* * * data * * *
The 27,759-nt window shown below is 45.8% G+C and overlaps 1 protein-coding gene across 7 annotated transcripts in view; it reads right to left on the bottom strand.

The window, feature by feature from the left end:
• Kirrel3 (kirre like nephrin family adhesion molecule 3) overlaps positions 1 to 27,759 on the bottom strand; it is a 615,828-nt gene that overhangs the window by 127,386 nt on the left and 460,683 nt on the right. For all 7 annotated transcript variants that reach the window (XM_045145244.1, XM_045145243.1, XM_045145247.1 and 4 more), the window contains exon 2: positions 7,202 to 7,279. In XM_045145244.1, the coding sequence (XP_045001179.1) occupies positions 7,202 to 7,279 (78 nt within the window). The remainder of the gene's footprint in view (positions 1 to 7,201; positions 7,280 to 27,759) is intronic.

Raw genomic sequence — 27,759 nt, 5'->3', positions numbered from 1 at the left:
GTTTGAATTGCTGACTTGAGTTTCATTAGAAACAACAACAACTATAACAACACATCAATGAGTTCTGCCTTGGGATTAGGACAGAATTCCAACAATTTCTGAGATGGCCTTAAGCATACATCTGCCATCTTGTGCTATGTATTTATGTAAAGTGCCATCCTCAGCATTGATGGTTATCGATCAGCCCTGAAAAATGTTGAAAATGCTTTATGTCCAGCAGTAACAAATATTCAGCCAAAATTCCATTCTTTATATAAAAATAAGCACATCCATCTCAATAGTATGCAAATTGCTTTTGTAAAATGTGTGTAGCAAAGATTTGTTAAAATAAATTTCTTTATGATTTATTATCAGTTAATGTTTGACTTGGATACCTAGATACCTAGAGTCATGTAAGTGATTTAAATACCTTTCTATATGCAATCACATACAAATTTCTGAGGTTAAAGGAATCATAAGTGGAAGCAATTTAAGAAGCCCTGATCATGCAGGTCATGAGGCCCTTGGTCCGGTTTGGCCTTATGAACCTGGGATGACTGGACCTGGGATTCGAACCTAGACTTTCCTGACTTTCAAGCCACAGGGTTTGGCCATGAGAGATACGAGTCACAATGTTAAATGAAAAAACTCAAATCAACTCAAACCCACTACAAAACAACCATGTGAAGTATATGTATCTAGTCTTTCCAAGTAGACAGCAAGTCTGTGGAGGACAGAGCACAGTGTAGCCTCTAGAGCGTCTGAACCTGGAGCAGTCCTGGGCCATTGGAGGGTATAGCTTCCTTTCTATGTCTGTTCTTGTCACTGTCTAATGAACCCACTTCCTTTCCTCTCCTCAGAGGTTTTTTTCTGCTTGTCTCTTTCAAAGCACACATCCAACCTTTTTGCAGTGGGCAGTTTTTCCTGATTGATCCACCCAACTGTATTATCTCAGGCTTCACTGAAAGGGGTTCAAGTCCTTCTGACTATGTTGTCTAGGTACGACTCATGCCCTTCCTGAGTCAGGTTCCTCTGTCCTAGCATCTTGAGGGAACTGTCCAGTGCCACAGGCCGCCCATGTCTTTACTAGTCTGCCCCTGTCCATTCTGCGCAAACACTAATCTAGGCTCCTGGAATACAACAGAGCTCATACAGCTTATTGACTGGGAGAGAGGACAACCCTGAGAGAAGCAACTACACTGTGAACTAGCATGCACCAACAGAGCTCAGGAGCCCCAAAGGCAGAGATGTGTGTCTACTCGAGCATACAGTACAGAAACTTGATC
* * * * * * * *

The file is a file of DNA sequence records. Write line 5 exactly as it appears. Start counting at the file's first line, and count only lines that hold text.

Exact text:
GTTTGAATTGCTGACTTGAGTTTCATTAGAAACAACAACAACTATAACAACACATCAATGAGTTCTGCCTTGGGATTAGGACAGAATTCCAACAATTTCTGAGATGGCCTTAAGCATACATCTGCCATCTTGTGCTATGTATTTATGTAAAGTGCCATCCTCAGCATTGATGGTTATCGATCAGCCCTGAAAAATGTTGAAAATGCTTTATGTCCAGCAGTAACAAATATTCAGCCAAAATTCCATTCTTTATATAAAAATAAGCACATCCATCTCAATAGTATGCAAATTGCTTTTGTAAAATGTGTGTAGCAAAGATTTGTTAAAATAAATTTCTTTATGATTTATTATCAGTTAATGTTTGACTTGGATACCTAGATACCTAGAGTCATGTAAGTGATTTAAATACCTTTCTATATGCAATCACATACAAATTTCTGAGGTTAAAGGAATCATAAGTGGAAGCAATTTAAGAAGCCCTGATCATGCAGGTCATGAGGCCCTTGGTCCGGTTTGGCCTTATGAACCTGGGATGACTGGACCTGGGATTCGAACCTAGACTTTCCTGACTTTCAAGCCACAGGGTTTGGCCATGAGAGATACGAGTCACAATGTTAAATGAAAAAACTCAAATCAACTCAAACCCACTACAAAACAACCATGTGAAGTATATGTATCTAGTCTTTCCAAGTAGACAGCAAGTCTGTGGAGGACAGAGCACAGTGTAGCCTCTAGAGCGTCTGAACCTGGAGCAGTCCTGGGCCATTGGAGGGTATAGCTTCCTTTCTATGTCTGTTCTTGTCACTGTCTAATGAACCCACTTCCTTTCCTCTCCTCAGAGGTTTTTTTCTGCTTGTCTCTTTCAAAGCACACATCCAACCTTTTTGCAGTGGGCAGTTTTTCCTGATTGATCCACCCAACTGTATTATCTCAGGCTTCACTGAAAGGGGTTCAAGTCCTTCTGACTATGTTGTCTAGGTACGACTCATGCCCTTCCTGAGTCAGGTTCCTCTGTCCTAGCATCTTGAGGGAACTGTCCAGTGCCACAGGCCGCCCATGTCTTTACTAGTCTGCCCCTGTCCATTCTGCGCAAACACTAATCTAGGCTCCTGGAATACAACAGAGCTCATACAGCTTATTGACTGGGAGAGAGGACAACCCTGAGAGAAGCAACTACACTGTGAACTAGCATGCACCAACAGAGCTCAGGAGCCCCAAAGGCAGAGATGTGTGTCTACTCGAGCATACAGTACAGAAACTTGATC